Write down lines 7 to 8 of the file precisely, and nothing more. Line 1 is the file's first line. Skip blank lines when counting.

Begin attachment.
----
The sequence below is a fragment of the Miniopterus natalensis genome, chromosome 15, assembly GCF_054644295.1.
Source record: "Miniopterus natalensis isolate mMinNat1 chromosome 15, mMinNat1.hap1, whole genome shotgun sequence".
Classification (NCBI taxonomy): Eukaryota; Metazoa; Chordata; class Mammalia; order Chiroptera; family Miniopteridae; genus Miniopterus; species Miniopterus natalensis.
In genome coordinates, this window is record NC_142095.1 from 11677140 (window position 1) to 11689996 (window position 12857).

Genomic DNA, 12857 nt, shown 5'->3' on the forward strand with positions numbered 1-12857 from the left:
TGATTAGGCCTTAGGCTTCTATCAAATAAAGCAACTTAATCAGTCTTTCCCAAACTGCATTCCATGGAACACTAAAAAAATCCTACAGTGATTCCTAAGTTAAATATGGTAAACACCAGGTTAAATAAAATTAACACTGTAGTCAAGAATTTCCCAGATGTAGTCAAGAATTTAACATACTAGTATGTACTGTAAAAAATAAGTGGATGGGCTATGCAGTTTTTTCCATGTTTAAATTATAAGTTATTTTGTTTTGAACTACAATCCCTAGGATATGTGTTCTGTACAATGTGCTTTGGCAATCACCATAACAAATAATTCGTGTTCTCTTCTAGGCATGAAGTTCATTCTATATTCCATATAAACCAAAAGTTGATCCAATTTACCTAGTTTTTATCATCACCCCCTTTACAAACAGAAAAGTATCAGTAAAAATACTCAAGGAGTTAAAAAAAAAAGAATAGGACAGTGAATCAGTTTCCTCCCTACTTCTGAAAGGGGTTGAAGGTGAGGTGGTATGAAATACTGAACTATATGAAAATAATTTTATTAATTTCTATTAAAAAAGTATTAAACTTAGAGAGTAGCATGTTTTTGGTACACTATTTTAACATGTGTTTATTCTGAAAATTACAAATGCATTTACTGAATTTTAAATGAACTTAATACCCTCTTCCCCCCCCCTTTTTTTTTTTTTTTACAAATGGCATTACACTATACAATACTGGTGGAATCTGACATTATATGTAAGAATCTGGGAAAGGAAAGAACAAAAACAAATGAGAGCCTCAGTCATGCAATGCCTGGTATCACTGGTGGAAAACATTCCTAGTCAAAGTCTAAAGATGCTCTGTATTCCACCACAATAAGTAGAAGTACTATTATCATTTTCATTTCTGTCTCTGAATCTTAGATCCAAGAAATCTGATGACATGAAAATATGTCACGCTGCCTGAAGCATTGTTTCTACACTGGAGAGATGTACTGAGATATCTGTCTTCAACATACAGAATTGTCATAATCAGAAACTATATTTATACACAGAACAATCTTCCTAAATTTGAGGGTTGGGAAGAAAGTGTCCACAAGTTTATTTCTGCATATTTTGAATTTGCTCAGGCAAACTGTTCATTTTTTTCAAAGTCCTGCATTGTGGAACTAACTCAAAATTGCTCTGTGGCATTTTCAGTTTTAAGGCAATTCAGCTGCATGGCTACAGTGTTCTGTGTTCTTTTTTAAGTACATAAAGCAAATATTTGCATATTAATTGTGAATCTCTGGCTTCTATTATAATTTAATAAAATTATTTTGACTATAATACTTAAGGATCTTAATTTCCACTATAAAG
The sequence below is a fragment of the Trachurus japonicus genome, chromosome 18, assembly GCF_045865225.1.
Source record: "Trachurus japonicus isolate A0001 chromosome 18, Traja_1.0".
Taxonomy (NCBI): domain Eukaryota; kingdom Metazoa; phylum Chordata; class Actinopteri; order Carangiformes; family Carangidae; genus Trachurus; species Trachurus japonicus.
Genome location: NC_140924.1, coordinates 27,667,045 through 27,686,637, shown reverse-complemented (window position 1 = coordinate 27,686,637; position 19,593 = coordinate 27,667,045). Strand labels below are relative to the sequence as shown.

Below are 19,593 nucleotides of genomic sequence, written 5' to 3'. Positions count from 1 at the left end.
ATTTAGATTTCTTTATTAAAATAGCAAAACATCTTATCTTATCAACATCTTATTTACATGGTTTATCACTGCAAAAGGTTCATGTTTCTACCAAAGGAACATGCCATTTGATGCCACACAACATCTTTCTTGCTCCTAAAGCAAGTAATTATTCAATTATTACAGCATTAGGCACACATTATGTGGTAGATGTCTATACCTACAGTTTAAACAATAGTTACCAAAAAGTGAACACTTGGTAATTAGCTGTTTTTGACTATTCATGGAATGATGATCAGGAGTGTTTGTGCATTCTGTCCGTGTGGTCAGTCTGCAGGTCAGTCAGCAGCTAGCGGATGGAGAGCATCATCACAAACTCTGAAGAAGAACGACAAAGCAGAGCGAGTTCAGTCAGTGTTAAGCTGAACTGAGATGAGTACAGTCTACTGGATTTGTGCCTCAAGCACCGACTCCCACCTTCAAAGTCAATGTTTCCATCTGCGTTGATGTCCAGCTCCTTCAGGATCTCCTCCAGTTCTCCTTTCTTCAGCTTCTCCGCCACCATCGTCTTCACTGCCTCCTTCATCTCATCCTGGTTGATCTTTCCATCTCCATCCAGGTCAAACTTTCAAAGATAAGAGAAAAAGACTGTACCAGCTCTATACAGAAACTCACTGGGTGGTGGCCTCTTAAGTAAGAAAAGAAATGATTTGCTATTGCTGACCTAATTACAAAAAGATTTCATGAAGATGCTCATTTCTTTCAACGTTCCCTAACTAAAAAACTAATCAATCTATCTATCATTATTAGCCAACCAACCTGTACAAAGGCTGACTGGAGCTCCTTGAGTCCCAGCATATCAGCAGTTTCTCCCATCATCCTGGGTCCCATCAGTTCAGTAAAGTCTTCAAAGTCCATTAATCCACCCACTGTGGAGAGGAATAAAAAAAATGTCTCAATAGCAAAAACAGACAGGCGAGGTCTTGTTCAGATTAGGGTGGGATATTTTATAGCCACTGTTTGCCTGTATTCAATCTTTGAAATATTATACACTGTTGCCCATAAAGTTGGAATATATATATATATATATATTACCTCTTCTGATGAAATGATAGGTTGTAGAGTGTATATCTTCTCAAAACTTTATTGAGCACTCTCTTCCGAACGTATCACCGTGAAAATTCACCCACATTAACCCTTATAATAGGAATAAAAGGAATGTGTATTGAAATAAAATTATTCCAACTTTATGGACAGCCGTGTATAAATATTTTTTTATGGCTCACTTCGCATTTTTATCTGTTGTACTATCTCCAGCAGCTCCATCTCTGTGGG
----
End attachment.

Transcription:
The sequence below is a fragment of the Trachurus japonicus genome, chromosome 18, assembly GCF_045865225.1.
Source record: "Trachurus japonicus isolate A0001 chromosome 18, Traja_1.0".